Friday, February 15, 2019
FFB: Death Sends a Cable - Margaret Tayler Yates
THE CHARACTERS: Apart from Davvie and Hugh, our lead married couple, there are only a few standouts in this very large cast. Probably because Yates finds it necessary to populate her navy base with as many possible variations on a military married couple the book often seems crowded and it's hard to focus on who you should be paying attention to. But after the long expository first third of the book with the barrage of character introductions, relationships, friendships and other basic info the reader can settle into the story of the investigation which deals primarily with two FBI agents, Davvie and Babs van Born, niece of a rigid Navy officer.
Babs is 22 years old, seems and acts much younger, and ostensibly appears merely a babysitter/nanny for two rambunctious trouble-making boys of a snobby navy couple. She is presented at first as a starry-eyed dreamer but will turn out to be the most formidable of the gaggle of adventurous and courageous women on the base. Another standout is Bill Duncan about whom I cannot say too much without ruining some of the genuine surprises in Yate's tricky and rather complex plot.
The rest are pretty much stock characters, especially the many stodgy military men. Among the other women characers Kay Brewster, a slangy smart aleck who never seems to have a serious thought in her head, was one of my personal favorites. She doesn't seem real at all, like your favorite supporting character on a sit-com, but she has all the best lines and is often hilarious with her stinging comebacks.
INNOVATIONS: Death Sends a Cable (1938) is Yate's second mystery novel but it turns out to be more of an espionage thriller. I have not read any of the other books in the short series, though I do have a copy of the fourth book set on Pearl Harbor which uses the Japanese attack as part of the plot. I'm guessing that since these are military mystery novels set just before and after the start of World War 2 that spies and espionage are featured in most of the plots. Though Yates uses the framework of a detective novel in trying to uncover the truth behind the supposed suicide and the car accident the whodunnit element takes a back seat to all the spying, role playing and secretive gathering of information. The book is filled with several well done action set pieces with the final third becoming rather cinematic as the heroes and heroines race against time during the onset of a tropical storm that threatens to become a hurricane.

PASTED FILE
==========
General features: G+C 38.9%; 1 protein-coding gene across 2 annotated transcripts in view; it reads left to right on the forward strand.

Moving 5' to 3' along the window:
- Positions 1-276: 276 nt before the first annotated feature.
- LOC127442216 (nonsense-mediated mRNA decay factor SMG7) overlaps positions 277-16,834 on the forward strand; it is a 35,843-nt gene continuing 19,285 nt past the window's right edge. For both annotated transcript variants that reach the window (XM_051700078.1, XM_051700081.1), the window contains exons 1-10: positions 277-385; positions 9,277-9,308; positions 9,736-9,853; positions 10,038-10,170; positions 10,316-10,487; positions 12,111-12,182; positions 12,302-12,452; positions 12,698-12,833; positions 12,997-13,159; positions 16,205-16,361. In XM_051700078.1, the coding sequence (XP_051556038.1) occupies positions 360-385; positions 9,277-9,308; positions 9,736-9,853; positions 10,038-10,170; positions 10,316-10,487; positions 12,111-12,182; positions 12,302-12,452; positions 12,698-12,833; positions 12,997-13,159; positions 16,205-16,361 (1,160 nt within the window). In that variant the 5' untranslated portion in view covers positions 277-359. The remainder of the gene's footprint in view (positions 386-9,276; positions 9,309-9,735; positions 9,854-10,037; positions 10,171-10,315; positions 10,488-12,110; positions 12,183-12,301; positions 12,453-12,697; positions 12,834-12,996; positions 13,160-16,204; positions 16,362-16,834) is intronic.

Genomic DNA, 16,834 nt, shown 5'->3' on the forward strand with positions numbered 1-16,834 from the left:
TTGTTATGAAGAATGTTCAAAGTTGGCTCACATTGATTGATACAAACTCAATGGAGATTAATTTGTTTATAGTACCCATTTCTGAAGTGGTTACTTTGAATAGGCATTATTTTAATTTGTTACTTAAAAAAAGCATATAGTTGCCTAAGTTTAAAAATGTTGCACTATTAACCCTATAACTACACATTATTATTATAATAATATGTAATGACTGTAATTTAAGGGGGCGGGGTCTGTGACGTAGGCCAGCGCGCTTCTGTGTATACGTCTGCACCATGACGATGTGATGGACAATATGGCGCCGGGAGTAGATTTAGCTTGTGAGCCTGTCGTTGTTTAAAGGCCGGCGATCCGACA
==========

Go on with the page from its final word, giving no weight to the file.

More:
For the most part the book reads like many mystery novels written by women during this time period. The female characters are the strongest in the cast, their dialogue and scenes together tend to be a combination of chatty exchanges and catty gossip and there is a lot of lively wordplay and punning that on occasion gets a bit grating. Her style reminded me of Virginia Rath, Kelley Roos, Manning Long and other contemporary mystery writers who specialized in husband and wife couples who get involved in baffling and adventurous crimes. While Yates does have a clever skill with the frequent wisecacre banter, clearly inspired by Hollywood movies, it seems out of place and often the book seems to be emulating a movie screenplay. Kay Brewster, for example, reminded me more of a movie character than a person, the kind of woman that Eve Arden used to play in screwball comedies.
But when Yates is focused on the plot and the action she is in her element; the book comes alive and couldn't be more realistic and believable. Being part of a navy couple herself Yates knows the way military men and their wives think and behave and those portions of the plot make the book definitely worth reading.
QUOTES: The [gossiping women] said her husband drank in the morning so he could face the food he knew he would get at noon.
"Bull" Durham had heretofore been merely one of my favorite cable men; now he was a young magician who must, I felt, sleep on thunderclouds and eat shredded watts for breakfast.
Some country wanted that formula -- wanted it badly enough to plant agents in our most secret port. There probably isn't another country in the world, I thought, where this would be possible. We shout in the headlines of our isolation until we confuse the term with impregnability. Even in the last war, when we woke with surprise to find our country honeycombed with already well-established spy systems, didn't teach us anything. We cleaned them out and left the door wide open for their return.
Anne "Davvie" McNeal Crime Novels
The Hush-Hush Murders (1937) - set on board a Navy Transport ship in the South Pacific
Death Sends a Cable (1938) - set in Guantanamo Bay, Cuba
Midway to Murder (1941) - set in the Midway Atoll
Murder by the Yard (1942) - set in Pearl Harbor, Hawaii